September 28th is commemorated in Latin America as the Day for the Legalization of Abortion, and every year more women and gestating people progress in making this a day of struggle and global mobilization.
In the last few years, the fight for abortion in our continent has had ups and downs—from the important advances in Argentina and Colombia, to the setbacks in the United States where the Supreme Court moved forward with rescinding the right to abortion in several states, which will directly affect millions of Central American women that will be prosecuted for getting abortions as well as for being migrants.
The same thing happened recently in Chile, when the right organized a large campaign against abortion rights that had been included in the newly proposed constitution, bringing hate speech against abortion into the political dispute around the referendum.
In Central America, the fight for abortion is an important necessity for millions of women that don’t have access to basic sexual and reproductive health services, while governments and conservative sectors aim to control their bodies and choices even more.
This necessity is centered on the millions of poor and oppressed women and gestating people to whom capitalism gives no opportunity to access adequate sexual education or standard and emergency methods of contraception, and who are also at higher risk of sexual violence and of the human trafficking rings that permeate the region due to forced migration.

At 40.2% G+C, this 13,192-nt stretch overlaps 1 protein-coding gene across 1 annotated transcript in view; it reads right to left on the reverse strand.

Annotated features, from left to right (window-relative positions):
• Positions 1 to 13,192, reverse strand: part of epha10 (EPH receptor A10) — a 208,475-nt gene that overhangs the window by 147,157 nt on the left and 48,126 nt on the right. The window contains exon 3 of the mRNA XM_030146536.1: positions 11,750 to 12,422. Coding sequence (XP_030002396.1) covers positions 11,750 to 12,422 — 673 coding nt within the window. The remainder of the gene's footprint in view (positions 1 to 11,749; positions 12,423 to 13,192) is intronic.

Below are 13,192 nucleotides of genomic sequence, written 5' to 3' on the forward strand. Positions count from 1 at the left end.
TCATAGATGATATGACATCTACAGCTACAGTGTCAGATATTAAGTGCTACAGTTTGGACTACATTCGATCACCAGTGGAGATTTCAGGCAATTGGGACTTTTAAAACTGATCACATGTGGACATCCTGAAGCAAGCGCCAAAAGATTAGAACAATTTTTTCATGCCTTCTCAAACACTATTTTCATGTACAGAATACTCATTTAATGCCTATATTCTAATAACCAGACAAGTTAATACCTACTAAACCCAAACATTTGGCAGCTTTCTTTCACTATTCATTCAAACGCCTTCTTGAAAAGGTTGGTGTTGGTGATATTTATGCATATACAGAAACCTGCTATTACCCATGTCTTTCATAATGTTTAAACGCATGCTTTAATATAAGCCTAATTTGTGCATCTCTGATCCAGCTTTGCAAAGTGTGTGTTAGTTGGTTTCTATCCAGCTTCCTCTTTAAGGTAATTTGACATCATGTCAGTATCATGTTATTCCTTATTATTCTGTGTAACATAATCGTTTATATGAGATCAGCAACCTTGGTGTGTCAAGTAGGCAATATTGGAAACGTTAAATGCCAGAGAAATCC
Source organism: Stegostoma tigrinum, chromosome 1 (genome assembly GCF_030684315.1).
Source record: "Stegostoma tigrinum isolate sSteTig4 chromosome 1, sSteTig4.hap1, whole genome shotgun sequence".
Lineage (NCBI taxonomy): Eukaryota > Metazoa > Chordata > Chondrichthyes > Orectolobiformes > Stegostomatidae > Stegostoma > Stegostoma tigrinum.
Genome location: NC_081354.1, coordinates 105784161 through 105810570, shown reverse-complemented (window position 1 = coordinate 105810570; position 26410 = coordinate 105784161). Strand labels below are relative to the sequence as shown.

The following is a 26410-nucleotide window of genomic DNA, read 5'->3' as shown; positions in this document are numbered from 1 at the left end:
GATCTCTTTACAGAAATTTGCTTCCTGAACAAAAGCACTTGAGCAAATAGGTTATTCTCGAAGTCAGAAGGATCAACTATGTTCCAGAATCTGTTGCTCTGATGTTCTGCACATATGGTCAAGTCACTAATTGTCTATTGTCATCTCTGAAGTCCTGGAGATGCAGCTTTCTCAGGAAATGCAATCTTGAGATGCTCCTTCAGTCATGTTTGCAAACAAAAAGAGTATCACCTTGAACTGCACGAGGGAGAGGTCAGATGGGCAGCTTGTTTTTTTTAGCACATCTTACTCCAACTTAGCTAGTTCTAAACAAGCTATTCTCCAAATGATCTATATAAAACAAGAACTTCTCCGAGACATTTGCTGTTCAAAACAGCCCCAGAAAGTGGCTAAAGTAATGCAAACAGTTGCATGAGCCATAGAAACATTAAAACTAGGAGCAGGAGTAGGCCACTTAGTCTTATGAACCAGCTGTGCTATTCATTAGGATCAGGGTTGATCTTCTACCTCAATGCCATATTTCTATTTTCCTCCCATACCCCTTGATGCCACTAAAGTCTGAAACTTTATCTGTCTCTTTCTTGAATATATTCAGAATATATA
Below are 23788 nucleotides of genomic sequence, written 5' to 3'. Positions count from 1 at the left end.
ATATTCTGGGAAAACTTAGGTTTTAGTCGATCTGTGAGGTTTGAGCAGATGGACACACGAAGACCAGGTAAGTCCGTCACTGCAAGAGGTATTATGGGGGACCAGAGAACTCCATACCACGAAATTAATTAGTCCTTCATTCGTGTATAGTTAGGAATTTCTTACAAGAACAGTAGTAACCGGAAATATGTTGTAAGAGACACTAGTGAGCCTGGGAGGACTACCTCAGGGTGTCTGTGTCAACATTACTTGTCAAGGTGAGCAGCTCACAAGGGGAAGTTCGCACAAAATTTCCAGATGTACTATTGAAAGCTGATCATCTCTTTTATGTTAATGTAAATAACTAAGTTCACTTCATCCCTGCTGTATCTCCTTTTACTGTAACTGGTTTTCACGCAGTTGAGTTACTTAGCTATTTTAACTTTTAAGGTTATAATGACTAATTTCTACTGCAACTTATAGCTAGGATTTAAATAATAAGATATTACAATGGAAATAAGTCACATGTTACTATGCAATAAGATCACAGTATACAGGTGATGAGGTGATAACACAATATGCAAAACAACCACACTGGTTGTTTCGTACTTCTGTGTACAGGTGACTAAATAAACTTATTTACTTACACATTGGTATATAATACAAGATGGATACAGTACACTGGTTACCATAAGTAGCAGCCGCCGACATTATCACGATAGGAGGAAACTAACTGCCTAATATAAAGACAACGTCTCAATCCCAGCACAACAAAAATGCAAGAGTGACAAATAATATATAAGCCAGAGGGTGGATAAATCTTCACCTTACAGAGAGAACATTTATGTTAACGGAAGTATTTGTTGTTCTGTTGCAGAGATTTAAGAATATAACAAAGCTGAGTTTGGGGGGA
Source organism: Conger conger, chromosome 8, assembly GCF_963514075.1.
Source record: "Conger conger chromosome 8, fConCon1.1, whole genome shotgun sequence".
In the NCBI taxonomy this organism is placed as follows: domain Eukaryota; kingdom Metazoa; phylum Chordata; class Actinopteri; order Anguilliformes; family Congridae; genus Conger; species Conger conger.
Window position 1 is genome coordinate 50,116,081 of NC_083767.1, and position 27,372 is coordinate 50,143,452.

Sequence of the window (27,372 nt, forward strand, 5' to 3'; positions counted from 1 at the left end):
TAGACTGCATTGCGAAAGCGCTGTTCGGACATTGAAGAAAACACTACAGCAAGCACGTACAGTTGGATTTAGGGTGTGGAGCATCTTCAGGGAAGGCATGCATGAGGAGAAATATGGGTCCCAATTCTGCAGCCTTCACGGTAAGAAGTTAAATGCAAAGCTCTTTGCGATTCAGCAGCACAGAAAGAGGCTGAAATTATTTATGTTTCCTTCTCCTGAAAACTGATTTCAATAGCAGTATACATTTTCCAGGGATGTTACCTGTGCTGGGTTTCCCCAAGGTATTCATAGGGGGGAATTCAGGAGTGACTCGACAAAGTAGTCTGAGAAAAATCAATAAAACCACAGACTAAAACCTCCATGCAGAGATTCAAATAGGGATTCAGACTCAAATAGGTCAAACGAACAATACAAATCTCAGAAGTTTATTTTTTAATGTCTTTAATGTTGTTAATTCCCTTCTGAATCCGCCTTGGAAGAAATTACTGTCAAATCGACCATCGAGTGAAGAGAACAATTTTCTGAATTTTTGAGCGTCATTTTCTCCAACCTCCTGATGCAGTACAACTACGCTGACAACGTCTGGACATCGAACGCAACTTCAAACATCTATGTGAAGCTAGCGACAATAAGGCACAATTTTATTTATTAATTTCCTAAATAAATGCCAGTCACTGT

Laws to Criminalize Abortion Won’t Make It Disappear
Three out of the five countries of the American continent that have a total ban on abortion and include its prosecution in their penal code are in Central America. Out of these, Nicaragua, Honduras, and El Salvador have the harshest sentences for abortion.
In the rest of the countries, the reality is not very different—in Costa Rica, Guatemala, and Panama, they only allow abortion if the mother’s life is in danger, but whoever tries to exercise this right is faced with healthcare systems that don’t provide adequate care.
The prosecution by these various governments does not cause a reduction in abortions in the region. According to data published before the Covid-19 pandemic, there were an average of 5,390,000 pregnancies between 2015 and 2019 in Central America, 2,880,000 of which were not planned, and 1,320,000 of which ended in abortion. This data shows an increase from 2008, as the Central American Journal of Obstetrics and Gynecology published data that estimated there were 1,000,000 annual abortions in the region that year.
This situation has become much more dramatic since the beginning of the Covid-19 pandemic, which sent all countries in the region into an enormous economic crisis. One of the principal effects was the elimination of hundreds of thousands of jobs held by women, which threw them into extreme poverty and caused violence in their homes.
The current economic crisis has also meant an enormous defunding of social assistance programs and healthcare systems in different countries, which has also left people more vulnerable. In this context, both the pandemic and the economic crisis that caused this defunding have affected women, as access to contraceptives and sexual and reproductive health care has been even more limited.